The Case for a Regulatory Budget

THE DAILY SIGNAL, by Senator Mike Lee | May 23, 2016

This would give regulatory agencies—really for the first time—an incentive to make their regulations cost-effective. They would be made to work for the American people instead of the other way around. 

The federal regulatory state is out of control. It is out of control economically, costing Americans between $1 trillion and $2 trillion per year in artificially inflated prices. And it is out of control politically, as federal bureaucrats now write upwards of 95 percent of all new federal “laws” without winning a single vote in Congress or at the ballot box.

The Founders wrote our Constitution specifically to protect the American people from this kind of government without consent. They gave exclusive legislative power to the most accountable branch of the federal government—Congress.

Having elected legislators solely responsible for federal law makes it easy for the American people to know who to blame when policy decisions go bad. This stringent accountability is inconvenient for elected officials.

That’s why members of Congress have spent decades delegating their legislative powers to the Executive Branch—to duck political responsibility for actual policy decisions.

The Article I Project was launched this year to help reverse this trend. Central among Article I Project’s goals is to restore direct, accountable congressional control over the federal regulatory system. To that end, Rep. Mark Walker, R-N.C., and I will introduce new legislation titled the “Article I Regulatory Budget Act.”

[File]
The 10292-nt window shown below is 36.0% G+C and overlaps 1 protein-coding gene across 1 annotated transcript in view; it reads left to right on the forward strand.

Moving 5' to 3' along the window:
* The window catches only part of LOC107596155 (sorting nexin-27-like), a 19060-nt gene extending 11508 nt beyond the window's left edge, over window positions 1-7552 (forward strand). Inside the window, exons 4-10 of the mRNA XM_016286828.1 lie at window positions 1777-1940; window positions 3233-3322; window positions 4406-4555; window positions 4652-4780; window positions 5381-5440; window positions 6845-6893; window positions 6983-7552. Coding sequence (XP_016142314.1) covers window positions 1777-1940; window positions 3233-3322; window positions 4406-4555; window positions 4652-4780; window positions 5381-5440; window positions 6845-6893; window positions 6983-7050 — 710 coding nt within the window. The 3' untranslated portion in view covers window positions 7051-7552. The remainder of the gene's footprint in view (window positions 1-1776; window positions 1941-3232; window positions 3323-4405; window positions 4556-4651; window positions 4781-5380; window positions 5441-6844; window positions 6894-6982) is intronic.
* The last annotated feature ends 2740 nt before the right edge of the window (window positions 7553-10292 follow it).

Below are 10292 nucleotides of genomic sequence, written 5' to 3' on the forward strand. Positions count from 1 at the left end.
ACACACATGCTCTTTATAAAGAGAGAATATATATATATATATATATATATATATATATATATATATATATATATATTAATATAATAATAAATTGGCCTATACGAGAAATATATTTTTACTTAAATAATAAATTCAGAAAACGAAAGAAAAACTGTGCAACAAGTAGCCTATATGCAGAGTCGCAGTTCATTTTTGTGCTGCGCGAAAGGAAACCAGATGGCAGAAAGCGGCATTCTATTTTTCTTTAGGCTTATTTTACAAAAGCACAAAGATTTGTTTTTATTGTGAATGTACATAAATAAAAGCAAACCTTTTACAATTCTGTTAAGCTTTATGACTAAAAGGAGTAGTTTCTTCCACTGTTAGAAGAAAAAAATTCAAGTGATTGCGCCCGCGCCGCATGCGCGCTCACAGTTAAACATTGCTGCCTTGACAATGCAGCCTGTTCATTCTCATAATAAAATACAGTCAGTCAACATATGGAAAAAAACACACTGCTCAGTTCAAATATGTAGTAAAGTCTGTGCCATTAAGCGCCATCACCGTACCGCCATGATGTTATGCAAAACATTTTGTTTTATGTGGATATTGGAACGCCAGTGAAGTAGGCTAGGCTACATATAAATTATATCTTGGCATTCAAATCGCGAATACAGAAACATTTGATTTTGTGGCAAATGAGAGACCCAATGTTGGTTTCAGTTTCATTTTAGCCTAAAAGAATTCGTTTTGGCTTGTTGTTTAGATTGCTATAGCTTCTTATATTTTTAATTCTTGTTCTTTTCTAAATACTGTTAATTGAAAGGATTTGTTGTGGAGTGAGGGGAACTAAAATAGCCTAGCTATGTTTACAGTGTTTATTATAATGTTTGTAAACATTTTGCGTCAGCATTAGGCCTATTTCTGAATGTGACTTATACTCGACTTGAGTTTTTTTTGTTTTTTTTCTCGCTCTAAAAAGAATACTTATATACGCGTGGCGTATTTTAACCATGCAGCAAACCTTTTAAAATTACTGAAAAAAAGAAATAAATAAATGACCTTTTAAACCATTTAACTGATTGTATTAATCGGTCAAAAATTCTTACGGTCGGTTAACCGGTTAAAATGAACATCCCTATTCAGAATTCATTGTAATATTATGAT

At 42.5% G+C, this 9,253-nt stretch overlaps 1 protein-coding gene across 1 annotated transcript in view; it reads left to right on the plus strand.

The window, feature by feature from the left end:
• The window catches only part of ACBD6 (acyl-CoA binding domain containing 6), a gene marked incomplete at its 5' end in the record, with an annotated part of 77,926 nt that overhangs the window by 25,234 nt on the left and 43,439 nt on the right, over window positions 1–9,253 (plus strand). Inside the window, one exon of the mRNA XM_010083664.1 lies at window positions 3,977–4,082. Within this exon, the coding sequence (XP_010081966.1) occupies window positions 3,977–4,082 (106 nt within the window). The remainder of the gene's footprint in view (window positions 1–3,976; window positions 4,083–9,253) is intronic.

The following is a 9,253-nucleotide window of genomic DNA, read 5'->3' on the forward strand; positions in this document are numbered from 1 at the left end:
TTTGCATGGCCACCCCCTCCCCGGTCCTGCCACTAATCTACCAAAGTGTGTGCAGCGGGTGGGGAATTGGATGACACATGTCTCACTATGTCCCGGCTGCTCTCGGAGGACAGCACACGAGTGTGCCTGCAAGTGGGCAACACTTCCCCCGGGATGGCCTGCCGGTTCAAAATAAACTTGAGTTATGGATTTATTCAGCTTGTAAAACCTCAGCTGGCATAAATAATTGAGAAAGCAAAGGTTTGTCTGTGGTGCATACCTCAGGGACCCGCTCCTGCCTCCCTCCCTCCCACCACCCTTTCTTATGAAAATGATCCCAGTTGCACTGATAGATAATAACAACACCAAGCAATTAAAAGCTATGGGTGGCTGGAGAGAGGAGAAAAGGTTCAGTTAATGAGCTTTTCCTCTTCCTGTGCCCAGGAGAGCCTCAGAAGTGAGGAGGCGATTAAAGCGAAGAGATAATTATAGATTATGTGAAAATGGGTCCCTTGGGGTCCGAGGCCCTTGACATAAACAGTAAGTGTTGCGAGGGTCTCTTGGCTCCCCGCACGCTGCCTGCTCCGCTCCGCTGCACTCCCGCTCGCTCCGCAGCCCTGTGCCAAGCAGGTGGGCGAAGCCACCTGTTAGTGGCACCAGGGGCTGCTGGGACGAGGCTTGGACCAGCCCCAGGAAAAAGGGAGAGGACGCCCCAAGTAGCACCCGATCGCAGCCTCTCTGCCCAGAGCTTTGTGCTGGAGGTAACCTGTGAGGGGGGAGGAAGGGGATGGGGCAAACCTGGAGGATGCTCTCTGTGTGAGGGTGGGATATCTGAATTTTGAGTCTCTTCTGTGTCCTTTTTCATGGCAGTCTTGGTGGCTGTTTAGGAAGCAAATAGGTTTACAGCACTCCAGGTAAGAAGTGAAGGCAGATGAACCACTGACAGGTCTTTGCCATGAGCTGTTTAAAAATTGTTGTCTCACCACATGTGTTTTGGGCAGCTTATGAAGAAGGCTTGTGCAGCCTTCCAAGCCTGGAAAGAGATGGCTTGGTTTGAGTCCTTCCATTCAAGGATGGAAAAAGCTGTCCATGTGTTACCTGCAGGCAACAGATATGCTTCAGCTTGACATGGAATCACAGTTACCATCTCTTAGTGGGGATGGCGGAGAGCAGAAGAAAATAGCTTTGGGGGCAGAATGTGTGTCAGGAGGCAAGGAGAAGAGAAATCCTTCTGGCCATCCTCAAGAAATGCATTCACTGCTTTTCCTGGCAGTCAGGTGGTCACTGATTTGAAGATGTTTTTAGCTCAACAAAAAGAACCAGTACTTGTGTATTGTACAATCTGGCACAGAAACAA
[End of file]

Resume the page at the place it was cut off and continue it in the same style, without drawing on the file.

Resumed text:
The Article I Project was launched this year to help reverse this trend. Central among A1P’s goals is to restore direct, accountable congressional control over the federal regulatory system.

Our bill would, for the first time, require Congress to vote on the total regulatory burden each federal agency may impose on the American people each year—a budget for federal regulatory costs to mirror Congress’s annual budget for taxes and spending.

Under the discipline of a regulatory budget, Congress would be directly responsible for the size and scope of the regulatory state. Executive agencies could still issue and enforce their rules, but only so long as their impact fits within the regulatory-cost limits established by Congress.

This would give regulatory agencies—really for the first time—an incentive to make their regulations cost-effective. They would be made to work for the American people instead of the other way around. And the American people, for their part, would be empowered to make informed judgments at the ballot box about economic regulations.

This is what the Founders had in mind when they wrote Article I of the Constitution in the first place: A lawmaking system accountable to—and therefore legitimate in the eyes of—the people.

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